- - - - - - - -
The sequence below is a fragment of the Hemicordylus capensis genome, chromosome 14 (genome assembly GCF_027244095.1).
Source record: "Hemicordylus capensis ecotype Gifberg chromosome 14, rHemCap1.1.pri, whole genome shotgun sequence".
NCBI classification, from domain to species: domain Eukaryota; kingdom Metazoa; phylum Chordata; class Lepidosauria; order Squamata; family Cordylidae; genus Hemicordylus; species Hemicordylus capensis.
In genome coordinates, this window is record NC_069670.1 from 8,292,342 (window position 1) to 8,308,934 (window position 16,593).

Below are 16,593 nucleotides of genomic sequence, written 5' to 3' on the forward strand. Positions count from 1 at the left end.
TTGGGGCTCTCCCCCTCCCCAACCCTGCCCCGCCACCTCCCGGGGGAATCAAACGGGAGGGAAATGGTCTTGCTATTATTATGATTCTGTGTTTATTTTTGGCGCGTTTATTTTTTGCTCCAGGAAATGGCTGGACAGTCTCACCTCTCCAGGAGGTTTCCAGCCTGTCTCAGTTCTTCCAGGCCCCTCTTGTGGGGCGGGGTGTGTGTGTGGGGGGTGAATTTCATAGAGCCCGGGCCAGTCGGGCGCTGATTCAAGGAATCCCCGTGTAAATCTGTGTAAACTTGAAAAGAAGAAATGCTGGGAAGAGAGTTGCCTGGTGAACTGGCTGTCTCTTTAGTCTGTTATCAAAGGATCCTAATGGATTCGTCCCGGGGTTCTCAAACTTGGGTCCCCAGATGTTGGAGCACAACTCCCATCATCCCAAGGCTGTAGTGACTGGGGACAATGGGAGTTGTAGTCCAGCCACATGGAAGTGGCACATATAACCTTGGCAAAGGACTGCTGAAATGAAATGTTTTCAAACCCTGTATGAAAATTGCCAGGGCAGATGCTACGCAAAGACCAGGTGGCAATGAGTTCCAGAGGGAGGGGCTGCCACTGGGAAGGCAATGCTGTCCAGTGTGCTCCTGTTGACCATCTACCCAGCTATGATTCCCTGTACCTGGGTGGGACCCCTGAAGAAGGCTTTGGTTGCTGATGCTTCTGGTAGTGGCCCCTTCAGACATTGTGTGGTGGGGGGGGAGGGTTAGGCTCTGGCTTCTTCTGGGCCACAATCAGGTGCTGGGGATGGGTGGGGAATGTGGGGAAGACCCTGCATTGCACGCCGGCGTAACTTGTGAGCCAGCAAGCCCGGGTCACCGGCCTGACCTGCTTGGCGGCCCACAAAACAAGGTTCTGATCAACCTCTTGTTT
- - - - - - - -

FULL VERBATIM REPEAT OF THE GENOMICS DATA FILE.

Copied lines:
The sequence below is a fragment of the Hemicordylus capensis genome, chromosome 14 (genome assembly GCF_027244095.1).
Source record: "Hemicordylus capensis ecotype Gifberg chromosome 14, rHemCap1.1.pri, whole genome shotgun sequence".
NCBI classification, from domain to species: domain Eukaryota; kingdom Metazoa; phylum Chordata; class Lepidosauria; order Squamata; family Cordylidae; genus Hemicordylus; species Hemicordylus capensis.
In genome coordinates, this window is record NC_069670.1 from 8,292,342 (window position 1) to 8,308,934 (window position 16,593).

Below are 16,593 nucleotides of genomic sequence, written 5' to 3' on the forward strand. Positions count from 1 at the left end.
TTGGGGCTCTCCCCCTCCCCAACCCTGCCCCGCCACCTCCCGGGGGAATCAAACGGGAGGGAAATGGTCTTGCTATTATTATGATTCTGTGTTTATTTTTGGCGCGTTTATTTTTTGCTCCAGGAAATGGCTGGACAGTCTCACCTCTCCAGGAGGTTTCCAGCCTGTCTCAGTTCTTCCAGGCCCCTCTTGTGGGGCGGGGTGTGTGTGTGGGGGGTGAATTTCATAGAGCCCGGGCCAGTCGGGCGCTGATTCAAGGAATCCCCGTGTAAATCTGTGTAAACTTGAAAAGAAGAAATGCTGGGAAGAGAGTTGCCTGGTGAACTGGCTGTCTCTTTAGTCTGTTATCAAAGGATCCTAATGGATTCGTCCCGGGGTTCTCAAACTTGGGTCCCCAGATGTTGGAGCACAACTCCCATCATCCCAAGGCTGTAGTGACTGGGGACAATGGGAGTTGTAGTCCAGCCACATGGAAGTGGCACATATAACCTTGGCAAAGGACTGCTGAAATGAAATGTTTTCAAACCCTGTATGAAAATTGCCAGGGCAGATGCTACGCAAAGACCAGGTGGCAATGAGTTCCAGAGGGAGGGGCTGCCACTGGGAAGGCAATGCTGTCCAGTGTGCTCCTGTTGACCATCTACCCAGCTATGATTCCCTGTACCTGGGTGGGACCCCTGAAGAAGGCTTTGGTTGCTGATGCTTCTGGTAGTGGCCCCTTCAGACATTGTGTGGTGGGGGGGGAGGGTTAGGCTCTGGCTTCTTCTGGGCCACAATCAGGTGCTGGGGATGGGTGGGGAATGTGGGGAAGACCCTGCATTGCACGCCGGCGTAACTTGTGAGCCAGCAAGCCCGGGTCACCGGCCTGACCTGCTTGGCGGCCCACAAAACAAGGTTCTGATCAACCTCTTGTTT